The past three weeks have been a whirlwind of traveling all across the country as I’m trying to enjoy one month of freedom between the end of CPE and the beginning of my last year of seminary. First I went back to Colorado, where I preached twice – once in the Eckert Presbyterian Church, which was founded by my great grandfather nearly a century ago, and once in Delta Presbyterian Church, the church I grew up attending. I also spent a lot of time visiting family. Every time I go back to Colorado, I come back with something new that I’ve learned about members of my family. This time I found out that one of my great-aunts grew up in Pittsburgh, and that one of my dad’s cousins had been the first female moderator of her Presbytery. While I knew she was very active in the Presbyterian church, I had no idea how much work she had done at the presbytery level until this most recent visit. Anoher highlight from Colorado was visiting some of the wineries in my home county with my dad and uncle John. Western Colorado has been gaining a reputation as a wine-growing region for the past few years, and I have to say that the wines we tried there were definitely higher quality than some of the ones that Eileen and I tried in Erie on our anniversary trip. My personal favorites were from Alfred Eames Cellars (which is owned and operated almost single-handedly by an amazing guitarist who used to play in a band with the woman who taught me to play guitar), and Jack Rabbit Hill, which produces some incredible organic red wine.

After that trip, Eileen and I came back to Pittsburgh for three days, then drove to Bethlehem, PA, to visit my mom and her side of the family. Our time there was packed as well, as we took trips to the beach in New Jersey, watched my newest baby cousin be baptized, and toured the Martin Guitar factory in Nazareth. At Martin, I was amazed to see how much expert work goes into building a guitar. It struck me as an incredible metaphor for how fragile yet beautiful life is in general (perhaps a topic for a later blog post . . .). At the end of the tour Eileen and my mom and I went into a special room where they let you try out some of Martin’s finest guitars. Out of the five or six I tried, there was one in particular which I just fell in love with. The D-45 Koa has officially become my dream guitar . . . at the startling price of $9599!! I will never be able to afford that, nor could I in good conscience justify spending that much on a guitar for myself, but it just sounded so good.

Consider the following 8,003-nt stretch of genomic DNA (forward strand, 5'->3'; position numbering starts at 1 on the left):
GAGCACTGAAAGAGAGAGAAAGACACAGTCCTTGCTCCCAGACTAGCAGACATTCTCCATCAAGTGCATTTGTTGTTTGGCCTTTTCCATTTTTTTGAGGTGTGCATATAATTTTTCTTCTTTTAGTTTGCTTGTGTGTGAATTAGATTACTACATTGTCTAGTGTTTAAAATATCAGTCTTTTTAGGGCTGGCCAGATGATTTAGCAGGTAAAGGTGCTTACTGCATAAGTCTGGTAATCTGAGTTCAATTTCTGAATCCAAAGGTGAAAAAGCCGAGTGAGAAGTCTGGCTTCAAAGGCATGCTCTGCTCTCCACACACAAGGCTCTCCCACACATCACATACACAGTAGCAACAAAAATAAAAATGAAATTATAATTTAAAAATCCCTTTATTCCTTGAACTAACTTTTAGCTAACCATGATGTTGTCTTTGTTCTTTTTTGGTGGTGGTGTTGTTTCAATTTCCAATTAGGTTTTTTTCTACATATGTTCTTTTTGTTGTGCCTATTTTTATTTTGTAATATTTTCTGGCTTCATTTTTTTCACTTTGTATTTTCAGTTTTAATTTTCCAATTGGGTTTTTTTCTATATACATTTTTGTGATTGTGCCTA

Last of all – I have to put in a quick ad for two new cds that are coming out. First is the new Caedmons Call cd, which will feature again their former band-member and one of my all-time favorite musicians Derek Webb. The second cd that I’m excited about is Songs for a Revolution of Hope vol. 1: Everything Must Change. As the Brian McLaren’s preface on the website explains, the cd is designed to present worship songs that reflect themes of justice and hope, rather than individualistic me-centered Christianity. I’ve often wondered why there wasn’t a more explicit connection between the emerging church movement and musicians such as Enter the Worship Circle who so obviously share common values. Part of the reason this cd excites me so much is that connection is being made. Plus, it features some of our favorite artists from Boulder – Aaron Strumpel and The Blackthorn Project. I started listening to Aaron Strumpel last year when he did a cd in the Enter the Worship Circle “Chair and Microphone” series – it’s filled with raw, beautiful, simple, emotional, and intense songs of lament. As for the Blackthorn Project, Tim and Laurie used to be members of our favorite local band in college: “Newcomers Home”. We were sad when Newcomers disbanded, but Blackthorn’s music is amazing as well, and much more bluegrass than Newcomers were. I hope someday to use their hymn arrangements in church . . . . Anyway – thank you for reading so far in this long post, buy these cds and support these amazing musicians. Amen!